Published on Tuesday, March 7, 2000 by Reuters
Today's The Day USDA Reveals Revised Organic Foods Rules
by Barbara Hagenbaugh
The U.S. Agriculture Department on Tuesday was expected to release its new proposals to regulate the booming organic food industry, easing concerns among organic farmers and sellers, and potentially defusing some trade conflicts with Europe.
In late 1997, the U.S. Agriculture Department first proposed national guidelines for labeling and marketing organic food and clothing but was deluged with a record 300,000 comments -- most of them negative.
Environmentalists, farmers, consumers, the entire Vermont Legislature and celebrities, including musician Willie Nelson, wrote, mostly in opposition to the regulations as drafted.
Critics objected to putting the ``organic'' label on foods grown from genetically modified seeds, treated by disease-killing irradiation and fertilized by sewage sludge recycled by municipal waste plants.
Agriculture Department officials spent the last two years reviewing the letters and have rewritten guidelines to finally govern what exactly can be labeled as ``organic.''
Department officials have said this time around, biotechnology, sewage sludge and irradiation will not be considered organic.
``I do believe that USDA really has tried to incorporate what they received as comments,'' Katherine DiMatteo, head of the Organic Trade Association, said earlier this year as details of the government proposals emerged.
In addition to trying to satisfy the industry and the growing number of American consumers who shop for organic foods, the rules are also seen as a way to potentially defuse some trade conflicts with Europe.
When European governments banned some of the same controversial farming practices that would be banned by the proposed organic rules, the U.S. government objected, calling them unfair to trade, and imposed retaliatory trade sanctions.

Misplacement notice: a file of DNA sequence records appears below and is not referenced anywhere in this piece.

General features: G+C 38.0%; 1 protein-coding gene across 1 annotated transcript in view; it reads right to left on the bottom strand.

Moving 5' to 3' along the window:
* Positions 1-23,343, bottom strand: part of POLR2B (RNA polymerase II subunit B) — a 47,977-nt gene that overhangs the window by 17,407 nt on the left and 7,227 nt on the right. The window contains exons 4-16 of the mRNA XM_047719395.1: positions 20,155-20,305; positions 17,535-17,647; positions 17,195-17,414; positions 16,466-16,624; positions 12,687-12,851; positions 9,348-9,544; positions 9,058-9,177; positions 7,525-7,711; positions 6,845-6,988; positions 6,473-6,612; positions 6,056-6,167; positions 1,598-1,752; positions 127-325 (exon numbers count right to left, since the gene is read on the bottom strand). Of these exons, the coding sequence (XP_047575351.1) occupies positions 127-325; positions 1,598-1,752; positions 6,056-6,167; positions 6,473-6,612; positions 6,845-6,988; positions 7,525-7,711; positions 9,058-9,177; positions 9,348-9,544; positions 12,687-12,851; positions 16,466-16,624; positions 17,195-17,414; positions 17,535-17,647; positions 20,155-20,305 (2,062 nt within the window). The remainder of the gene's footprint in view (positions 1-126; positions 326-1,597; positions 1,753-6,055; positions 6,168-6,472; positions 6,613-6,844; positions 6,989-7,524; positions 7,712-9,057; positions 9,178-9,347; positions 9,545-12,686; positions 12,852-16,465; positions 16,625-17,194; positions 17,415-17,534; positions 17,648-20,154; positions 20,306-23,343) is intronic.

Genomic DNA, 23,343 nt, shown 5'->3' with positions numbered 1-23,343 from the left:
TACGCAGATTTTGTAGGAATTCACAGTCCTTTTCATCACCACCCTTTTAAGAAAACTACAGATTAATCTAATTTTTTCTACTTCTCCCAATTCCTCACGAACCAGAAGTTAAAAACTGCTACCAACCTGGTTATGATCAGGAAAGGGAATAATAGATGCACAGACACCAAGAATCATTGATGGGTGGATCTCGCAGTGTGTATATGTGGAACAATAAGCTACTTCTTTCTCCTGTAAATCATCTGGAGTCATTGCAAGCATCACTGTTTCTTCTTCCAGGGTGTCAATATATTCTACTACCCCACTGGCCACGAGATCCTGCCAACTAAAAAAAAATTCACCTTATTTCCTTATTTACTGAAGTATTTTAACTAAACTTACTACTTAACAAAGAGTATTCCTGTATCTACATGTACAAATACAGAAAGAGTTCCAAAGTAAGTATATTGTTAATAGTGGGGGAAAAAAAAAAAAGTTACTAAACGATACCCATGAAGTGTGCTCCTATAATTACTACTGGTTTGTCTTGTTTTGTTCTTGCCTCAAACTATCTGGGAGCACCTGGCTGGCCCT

Organic Industry Booming
The U.S. organic industry sold more than $4 billion worth of products, from food to clothing, in 1998. It is estimated that organic sales grew by more than 20 percent in 1999 and will increase by another 20 percent this year.
But the industry said it needed standards to maintain the surge in organic sales. Currently, organic standards vary among state and private sector certifiers. For example, an orange labeled ``organic'' in one state may be raised completely differently than an ``organic'' orange from another state.
The industry has said that without guidelines, there is nothing to back up the claim that a product is organic, raising questions among consumers about whether an organic label really means anything -- and whether it is worth paying more for food designated as such.
But some farmers expressed concern that the new guidelines will impose a costly system on organic producers, many of whom are small farmers who sell close to home.
``I am concerned that the charges connected with this new system will be so high that small farmers won't be able to afford it,'' said Elizabeth Henderson, an organic vegetable farmer in Wayne County, New York.
Organic industry representatives say that this time they are confident their voices have been heard, largely after the Agriculture Department hired someone who had been critical of the initial USDA proposal to head up the task of rewriting the government organic standards.
Kathleen Merrigan was hired by the USDA in June from the Henry Wallace Institute for Alternative Agriculture. After the initial rules came out, Merrigan wrote a 100-page, single-spaced response to the USDA on behalf of the Institute, most of it pointing out flaws in the agency's proposals.
And, when Congress passed a bill a decade ago that ordered the Agriculture Department to create rules for organic food and clothing that would be enforced nationwide, Merrigan was working for Vermont Democratic Sen. Patrick Leahy, who was head of the Senate Agriculture Committee. Merrigan drafted the legislation for the organic rules.
Rep. Peter DeFazio, a Democrat from Oregon, who led the legislation's passage in the House said on Monday he was happy the USDA had finally completed its second draft.
``I'm pleased to see that the USDA is finally working on a better deal for the consumers,'' he said.
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